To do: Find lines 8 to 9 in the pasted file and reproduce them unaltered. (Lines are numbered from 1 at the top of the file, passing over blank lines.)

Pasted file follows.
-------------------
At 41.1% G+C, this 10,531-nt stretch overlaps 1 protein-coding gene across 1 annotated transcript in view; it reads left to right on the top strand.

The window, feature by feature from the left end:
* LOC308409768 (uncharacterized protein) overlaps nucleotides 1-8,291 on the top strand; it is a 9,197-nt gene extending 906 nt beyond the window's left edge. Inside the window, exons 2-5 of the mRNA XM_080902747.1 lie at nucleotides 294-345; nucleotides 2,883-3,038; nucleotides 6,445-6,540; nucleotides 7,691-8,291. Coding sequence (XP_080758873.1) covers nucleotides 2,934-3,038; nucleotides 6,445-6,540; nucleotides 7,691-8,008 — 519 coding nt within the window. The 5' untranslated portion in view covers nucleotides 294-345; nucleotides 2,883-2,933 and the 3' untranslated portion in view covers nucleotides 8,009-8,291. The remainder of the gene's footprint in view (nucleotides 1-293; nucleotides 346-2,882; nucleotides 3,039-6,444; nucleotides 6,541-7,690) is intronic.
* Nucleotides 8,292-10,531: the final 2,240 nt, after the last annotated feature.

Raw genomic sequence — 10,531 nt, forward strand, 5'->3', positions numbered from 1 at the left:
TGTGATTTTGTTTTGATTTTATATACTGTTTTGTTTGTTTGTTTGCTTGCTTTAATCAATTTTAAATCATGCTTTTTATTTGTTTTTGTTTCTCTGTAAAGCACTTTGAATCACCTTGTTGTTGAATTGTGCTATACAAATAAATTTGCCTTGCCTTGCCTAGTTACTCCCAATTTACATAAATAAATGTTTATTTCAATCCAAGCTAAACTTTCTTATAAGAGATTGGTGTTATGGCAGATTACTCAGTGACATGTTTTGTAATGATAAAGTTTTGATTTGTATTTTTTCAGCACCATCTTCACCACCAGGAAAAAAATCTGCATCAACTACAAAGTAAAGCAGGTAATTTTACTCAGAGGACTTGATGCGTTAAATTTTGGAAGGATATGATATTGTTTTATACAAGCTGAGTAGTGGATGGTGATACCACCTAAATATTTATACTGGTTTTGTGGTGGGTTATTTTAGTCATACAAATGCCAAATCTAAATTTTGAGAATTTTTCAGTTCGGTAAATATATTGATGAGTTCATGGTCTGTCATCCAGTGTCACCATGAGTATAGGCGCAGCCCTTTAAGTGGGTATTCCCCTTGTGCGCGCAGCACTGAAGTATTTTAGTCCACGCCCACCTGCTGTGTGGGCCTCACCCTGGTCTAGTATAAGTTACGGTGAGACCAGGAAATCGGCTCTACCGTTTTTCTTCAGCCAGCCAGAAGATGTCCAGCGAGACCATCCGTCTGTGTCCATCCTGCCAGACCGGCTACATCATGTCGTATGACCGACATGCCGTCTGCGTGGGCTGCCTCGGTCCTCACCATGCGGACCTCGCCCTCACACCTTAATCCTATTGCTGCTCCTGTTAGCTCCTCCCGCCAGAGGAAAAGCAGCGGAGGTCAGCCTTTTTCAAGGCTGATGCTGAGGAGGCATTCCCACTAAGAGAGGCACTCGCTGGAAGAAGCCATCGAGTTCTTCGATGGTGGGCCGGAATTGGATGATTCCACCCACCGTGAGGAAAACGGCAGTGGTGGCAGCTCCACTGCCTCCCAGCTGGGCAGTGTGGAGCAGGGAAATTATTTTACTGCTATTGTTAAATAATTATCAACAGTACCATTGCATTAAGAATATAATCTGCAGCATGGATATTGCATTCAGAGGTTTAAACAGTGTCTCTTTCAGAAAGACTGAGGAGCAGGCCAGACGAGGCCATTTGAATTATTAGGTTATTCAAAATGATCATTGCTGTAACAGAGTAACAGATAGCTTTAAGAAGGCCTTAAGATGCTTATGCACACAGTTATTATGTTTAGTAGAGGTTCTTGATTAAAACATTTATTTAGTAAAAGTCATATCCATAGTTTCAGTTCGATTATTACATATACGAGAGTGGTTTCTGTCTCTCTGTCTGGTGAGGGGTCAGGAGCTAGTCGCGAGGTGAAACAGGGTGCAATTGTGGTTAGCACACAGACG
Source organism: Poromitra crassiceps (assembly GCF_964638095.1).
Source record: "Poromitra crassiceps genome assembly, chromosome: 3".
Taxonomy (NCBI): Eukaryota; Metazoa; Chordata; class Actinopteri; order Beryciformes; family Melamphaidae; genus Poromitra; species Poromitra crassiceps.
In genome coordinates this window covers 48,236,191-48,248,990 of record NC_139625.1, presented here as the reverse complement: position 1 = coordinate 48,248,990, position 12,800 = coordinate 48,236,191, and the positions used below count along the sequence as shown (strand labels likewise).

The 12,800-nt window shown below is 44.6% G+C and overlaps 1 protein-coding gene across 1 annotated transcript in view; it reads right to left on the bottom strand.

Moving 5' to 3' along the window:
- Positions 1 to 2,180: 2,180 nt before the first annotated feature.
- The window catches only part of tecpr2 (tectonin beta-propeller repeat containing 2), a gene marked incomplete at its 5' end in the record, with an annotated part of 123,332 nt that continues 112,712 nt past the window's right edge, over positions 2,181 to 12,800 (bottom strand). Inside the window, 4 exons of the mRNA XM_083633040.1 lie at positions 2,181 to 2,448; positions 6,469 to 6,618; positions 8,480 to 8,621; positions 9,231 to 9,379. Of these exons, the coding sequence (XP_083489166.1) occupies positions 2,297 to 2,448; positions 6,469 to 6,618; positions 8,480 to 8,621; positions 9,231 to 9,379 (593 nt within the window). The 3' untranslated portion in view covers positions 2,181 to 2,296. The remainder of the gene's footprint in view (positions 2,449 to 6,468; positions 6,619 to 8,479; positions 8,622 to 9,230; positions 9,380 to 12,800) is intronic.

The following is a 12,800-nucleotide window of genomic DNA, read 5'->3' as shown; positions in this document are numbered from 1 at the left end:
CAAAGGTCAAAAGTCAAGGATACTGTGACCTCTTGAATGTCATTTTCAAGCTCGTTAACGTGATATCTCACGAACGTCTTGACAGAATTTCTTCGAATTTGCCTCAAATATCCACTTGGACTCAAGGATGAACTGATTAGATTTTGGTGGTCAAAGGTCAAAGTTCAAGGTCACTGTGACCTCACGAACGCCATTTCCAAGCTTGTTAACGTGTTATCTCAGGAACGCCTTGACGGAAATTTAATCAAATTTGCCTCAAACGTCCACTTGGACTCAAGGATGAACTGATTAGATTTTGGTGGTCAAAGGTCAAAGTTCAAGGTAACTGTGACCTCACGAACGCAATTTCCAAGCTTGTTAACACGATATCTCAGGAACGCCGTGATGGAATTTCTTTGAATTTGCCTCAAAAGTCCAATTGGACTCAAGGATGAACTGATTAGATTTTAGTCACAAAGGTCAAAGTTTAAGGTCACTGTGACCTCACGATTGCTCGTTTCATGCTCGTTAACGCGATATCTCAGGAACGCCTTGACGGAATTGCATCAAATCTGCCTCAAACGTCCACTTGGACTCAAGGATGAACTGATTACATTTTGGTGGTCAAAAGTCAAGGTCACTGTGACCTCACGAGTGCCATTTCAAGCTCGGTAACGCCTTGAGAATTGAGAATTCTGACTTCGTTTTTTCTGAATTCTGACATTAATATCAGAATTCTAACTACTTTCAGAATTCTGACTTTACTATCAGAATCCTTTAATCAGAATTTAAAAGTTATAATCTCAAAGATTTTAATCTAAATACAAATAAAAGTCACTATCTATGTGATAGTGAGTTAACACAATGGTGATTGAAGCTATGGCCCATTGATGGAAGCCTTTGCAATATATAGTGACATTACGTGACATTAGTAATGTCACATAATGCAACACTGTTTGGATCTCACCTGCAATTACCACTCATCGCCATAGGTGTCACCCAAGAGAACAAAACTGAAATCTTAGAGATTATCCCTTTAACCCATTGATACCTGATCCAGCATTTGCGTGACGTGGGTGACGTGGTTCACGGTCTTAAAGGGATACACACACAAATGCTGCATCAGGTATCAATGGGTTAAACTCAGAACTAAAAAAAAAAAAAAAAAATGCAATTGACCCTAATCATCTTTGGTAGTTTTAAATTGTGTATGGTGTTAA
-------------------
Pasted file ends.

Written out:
Source record: "Poromitra crassiceps genome assembly, chromosome: 3".
Taxonomy (NCBI): Eukaryota; Metazoa; Chordata; class Actinopteri; order Beryciformes; family Melamphaidae; genus Poromitra; species Poromitra crassiceps.